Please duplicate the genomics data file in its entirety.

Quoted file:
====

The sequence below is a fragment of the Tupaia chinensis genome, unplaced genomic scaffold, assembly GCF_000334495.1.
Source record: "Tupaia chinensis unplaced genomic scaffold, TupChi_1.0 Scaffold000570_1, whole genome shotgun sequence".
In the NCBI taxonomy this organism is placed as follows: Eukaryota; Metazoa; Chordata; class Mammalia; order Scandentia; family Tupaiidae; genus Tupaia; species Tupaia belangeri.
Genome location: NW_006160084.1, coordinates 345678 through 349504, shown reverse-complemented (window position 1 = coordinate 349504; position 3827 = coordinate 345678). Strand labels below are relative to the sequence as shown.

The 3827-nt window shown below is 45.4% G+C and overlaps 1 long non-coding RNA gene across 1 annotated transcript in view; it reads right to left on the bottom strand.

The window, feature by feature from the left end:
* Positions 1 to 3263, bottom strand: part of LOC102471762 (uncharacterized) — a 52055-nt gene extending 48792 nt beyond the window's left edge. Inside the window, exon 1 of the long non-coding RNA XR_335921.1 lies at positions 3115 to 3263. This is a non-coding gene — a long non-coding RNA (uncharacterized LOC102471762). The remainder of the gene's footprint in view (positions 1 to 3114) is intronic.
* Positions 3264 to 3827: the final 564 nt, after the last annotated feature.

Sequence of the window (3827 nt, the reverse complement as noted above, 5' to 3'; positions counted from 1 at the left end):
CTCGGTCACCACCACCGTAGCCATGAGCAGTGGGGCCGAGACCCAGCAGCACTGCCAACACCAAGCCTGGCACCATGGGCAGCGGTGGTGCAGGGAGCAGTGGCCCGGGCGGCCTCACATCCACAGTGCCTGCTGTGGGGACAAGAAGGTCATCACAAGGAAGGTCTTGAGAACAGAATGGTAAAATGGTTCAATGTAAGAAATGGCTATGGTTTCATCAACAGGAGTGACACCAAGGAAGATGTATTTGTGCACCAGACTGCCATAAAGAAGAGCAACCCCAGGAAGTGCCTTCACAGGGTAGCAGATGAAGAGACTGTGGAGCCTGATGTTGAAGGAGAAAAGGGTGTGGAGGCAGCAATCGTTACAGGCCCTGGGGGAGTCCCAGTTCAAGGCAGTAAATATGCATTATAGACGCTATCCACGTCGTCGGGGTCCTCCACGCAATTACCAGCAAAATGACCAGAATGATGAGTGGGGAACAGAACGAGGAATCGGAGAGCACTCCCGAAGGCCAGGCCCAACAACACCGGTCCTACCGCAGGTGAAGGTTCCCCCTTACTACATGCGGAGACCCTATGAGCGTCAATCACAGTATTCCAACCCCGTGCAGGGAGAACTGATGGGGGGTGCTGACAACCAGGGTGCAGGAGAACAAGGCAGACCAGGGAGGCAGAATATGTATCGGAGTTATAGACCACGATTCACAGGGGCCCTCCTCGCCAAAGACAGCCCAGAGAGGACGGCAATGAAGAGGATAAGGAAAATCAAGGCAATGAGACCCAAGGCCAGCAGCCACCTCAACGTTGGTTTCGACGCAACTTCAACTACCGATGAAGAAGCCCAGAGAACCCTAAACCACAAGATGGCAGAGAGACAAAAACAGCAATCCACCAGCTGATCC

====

The sequence below is a fragment of the Tupaia chinensis genome, unplaced genomic scaffold, assembly GCF_000334495.1.
Source record: "Tupaia chinensis unplaced genomic scaffold, TupChi_1.0 Scaffold000570_1, whole genome shotgun sequence".
In the NCBI taxonomy this organism is placed as follows: Eukaryota; Metazoa; Chordata; class Mammalia; order Scandentia; family Tupaiidae; genus Tupaia; species Tupaia belangeri.
Genome location: NW_006160084.1, coordinates 345678 through 349504, shown reverse-complemented (window position 1 = coordinate 349504; position 3827 = coordinate 345678). Strand labels below are relative to the sequence as shown.

The 3827-nt window shown below is 45.4% G+C and overlaps 1 long non-coding RNA gene across 1 annotated transcript in view; it reads right to left on the bottom strand.

The window, feature by feature from the left end:
* Positions 1 to 3263, bottom strand: part of LOC102471762 (uncharacterized) — a 52055-nt gene extending 48792 nt beyond the window's left edge. Inside the window, exon 1 of the long non-coding RNA XR_335921.1 lies at positions 3115 to 3263. This is a non-coding gene — a long non-coding RNA (uncharacterized LOC102471762). The remainder of the gene's footprint in view (positions 1 to 3114) is intronic.
* Positions 3264 to 3827: the final 564 nt, after the last annotated feature.

Sequence of the window (3827 nt, the reverse complement as noted above, 5' to 3'; positions counted from 1 at the left end):
CTCGGTCACCACCACCGTAGCCATGAGCAGTGGGGCCGAGACCCAGCAGCACTGCCAACACCAAGCCTGGCACCATGGGCAGCGGTGGTGCAGGGAGCAGTGGCCCGGGCGGCCTCACATCCACAGTGCCTGCTGTGGGGACAAGAAGGTCATCACAAGGAAGGTCTTGAGAACAGAATGGTAAAATGGTTCAATGTAAGAAATGGCTATGGTTTCATCAACAGGAGTGACACCAAGGAAGATGTATTTGTGCACCAGACTGCCATAAAGAAGAGCAACCCCAGGAAGTGCCTTCACAGGGTAGCAGATGAAGAGACTGTGGAGCCTGATGTTGAAGGAGAAAAGGGTGTGGAGGCAGCAATCGTTACAGGCCCTGGGGGAGTCCCAGTTCAAGGCAGTAAATATGCATTATAGACGCTATCCACGTCGTCGGGGTCCTCCACGCAATTACCAGCAAAATGACCAGAATGATGAGTGGGGAACAGAACGAGGAATCGGAGAGCACTCCCGAAGGCCAGGCCCAACAACACCGGTCCTACCGCAGGTGAAGGTTCCCCCTTACTACATGCGGAGACCCTATGAGCGTCAATCACAGTATTCCAACCCCGTGCAGGGAGAACTGATGGGGGGTGCTGACAACCAGGGTGCAGGAGAACAAGGCAGACCAGGGAGGCAGAATATGTATCGGAGTTATAGACCACGATTCACAGGGGCCCTCCTCGCCAAAGACAGCCCAGAGAGGACGGCAATGAAGAGGATAAGGAAAATCAAGGCAATGAGACCCAAGGCCAGCAGCCACCTCAACGTTGGTTTCGACGCAACTTCAACTACCGATGAAGAAGCCCAGAGAACCCTAAACCACAAGATGGCAGAGAGACAAAAACAGCAATCCACCAGCTGATCC